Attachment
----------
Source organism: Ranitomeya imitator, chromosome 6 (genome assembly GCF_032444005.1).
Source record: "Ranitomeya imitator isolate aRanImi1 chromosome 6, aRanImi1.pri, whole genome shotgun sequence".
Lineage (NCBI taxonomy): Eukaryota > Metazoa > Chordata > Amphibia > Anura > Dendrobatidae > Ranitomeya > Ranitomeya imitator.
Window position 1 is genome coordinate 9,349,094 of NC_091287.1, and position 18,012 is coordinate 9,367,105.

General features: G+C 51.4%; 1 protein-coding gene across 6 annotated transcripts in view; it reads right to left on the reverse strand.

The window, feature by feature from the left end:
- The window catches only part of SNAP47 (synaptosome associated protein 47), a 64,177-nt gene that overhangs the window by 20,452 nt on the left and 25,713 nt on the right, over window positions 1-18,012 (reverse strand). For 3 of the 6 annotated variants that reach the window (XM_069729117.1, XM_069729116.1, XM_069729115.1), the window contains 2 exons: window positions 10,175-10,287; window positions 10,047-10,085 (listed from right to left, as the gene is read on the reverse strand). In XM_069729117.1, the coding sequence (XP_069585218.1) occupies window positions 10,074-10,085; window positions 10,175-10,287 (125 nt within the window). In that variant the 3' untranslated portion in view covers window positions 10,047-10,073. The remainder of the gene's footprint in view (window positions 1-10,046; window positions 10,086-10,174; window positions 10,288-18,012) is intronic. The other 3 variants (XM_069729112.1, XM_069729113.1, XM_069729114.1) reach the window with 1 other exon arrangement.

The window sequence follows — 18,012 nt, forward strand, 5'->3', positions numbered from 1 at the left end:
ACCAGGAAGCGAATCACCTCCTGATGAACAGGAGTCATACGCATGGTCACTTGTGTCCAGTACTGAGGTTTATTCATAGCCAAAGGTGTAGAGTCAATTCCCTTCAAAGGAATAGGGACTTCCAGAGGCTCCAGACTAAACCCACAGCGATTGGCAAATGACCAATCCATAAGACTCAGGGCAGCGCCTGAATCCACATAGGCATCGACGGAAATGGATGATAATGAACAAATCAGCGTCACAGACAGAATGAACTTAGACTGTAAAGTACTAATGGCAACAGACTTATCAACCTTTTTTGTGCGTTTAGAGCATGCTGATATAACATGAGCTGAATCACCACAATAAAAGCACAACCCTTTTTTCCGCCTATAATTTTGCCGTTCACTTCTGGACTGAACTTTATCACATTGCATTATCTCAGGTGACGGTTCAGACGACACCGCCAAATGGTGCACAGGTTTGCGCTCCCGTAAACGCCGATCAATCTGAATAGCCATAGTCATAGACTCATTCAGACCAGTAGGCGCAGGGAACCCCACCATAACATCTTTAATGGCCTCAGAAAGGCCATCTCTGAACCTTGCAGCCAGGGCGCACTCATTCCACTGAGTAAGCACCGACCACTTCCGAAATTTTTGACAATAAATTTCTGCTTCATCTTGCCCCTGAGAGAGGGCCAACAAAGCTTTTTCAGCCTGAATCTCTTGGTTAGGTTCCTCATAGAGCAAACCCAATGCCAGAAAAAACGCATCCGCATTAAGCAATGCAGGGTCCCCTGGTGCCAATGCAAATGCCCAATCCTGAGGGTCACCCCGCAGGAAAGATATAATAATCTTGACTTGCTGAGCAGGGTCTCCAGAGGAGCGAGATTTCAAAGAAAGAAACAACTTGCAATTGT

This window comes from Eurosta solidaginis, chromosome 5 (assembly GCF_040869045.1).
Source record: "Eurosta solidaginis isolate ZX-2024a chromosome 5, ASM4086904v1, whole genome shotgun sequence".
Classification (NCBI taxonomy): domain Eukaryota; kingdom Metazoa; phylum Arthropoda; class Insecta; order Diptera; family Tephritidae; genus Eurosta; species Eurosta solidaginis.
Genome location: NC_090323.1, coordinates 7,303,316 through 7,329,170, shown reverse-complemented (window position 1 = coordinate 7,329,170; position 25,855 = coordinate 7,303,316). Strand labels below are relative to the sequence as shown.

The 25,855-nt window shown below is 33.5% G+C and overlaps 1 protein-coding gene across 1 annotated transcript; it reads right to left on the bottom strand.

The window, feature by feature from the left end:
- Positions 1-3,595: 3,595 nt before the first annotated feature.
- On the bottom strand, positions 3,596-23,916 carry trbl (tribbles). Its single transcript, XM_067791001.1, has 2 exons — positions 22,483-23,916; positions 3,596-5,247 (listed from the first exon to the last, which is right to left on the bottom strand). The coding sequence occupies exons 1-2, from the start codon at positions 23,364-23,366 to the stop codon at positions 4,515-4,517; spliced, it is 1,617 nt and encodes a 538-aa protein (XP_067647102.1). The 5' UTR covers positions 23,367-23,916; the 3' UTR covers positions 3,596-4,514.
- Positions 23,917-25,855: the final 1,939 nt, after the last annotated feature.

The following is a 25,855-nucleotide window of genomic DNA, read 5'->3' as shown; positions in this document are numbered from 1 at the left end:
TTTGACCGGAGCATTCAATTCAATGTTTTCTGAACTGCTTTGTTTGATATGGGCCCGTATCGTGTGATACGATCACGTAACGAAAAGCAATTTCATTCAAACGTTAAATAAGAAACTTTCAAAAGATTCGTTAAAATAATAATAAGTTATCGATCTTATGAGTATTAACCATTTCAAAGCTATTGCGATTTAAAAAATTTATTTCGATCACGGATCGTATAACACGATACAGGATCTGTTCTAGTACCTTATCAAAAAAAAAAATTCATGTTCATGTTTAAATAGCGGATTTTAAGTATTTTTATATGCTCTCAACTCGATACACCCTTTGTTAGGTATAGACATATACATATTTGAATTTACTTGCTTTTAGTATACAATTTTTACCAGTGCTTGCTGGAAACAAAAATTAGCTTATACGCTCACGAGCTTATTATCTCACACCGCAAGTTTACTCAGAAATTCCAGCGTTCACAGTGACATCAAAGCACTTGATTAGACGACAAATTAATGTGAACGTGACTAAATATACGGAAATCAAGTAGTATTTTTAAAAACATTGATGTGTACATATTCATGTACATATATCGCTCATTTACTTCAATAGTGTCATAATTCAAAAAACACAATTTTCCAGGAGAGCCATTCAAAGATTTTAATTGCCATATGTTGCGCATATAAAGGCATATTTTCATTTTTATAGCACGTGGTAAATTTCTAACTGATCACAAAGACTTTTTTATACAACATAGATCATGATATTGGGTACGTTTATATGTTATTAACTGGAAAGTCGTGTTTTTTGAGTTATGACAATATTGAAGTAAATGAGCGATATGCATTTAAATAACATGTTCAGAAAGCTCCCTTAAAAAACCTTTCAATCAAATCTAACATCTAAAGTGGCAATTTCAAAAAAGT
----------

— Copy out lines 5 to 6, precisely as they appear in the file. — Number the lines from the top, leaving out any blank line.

General features: G+C 51.4%; 1 protein-coding gene across 6 annotated transcripts in view; it reads right to left on the reverse strand.

The window, feature by feature from the left end: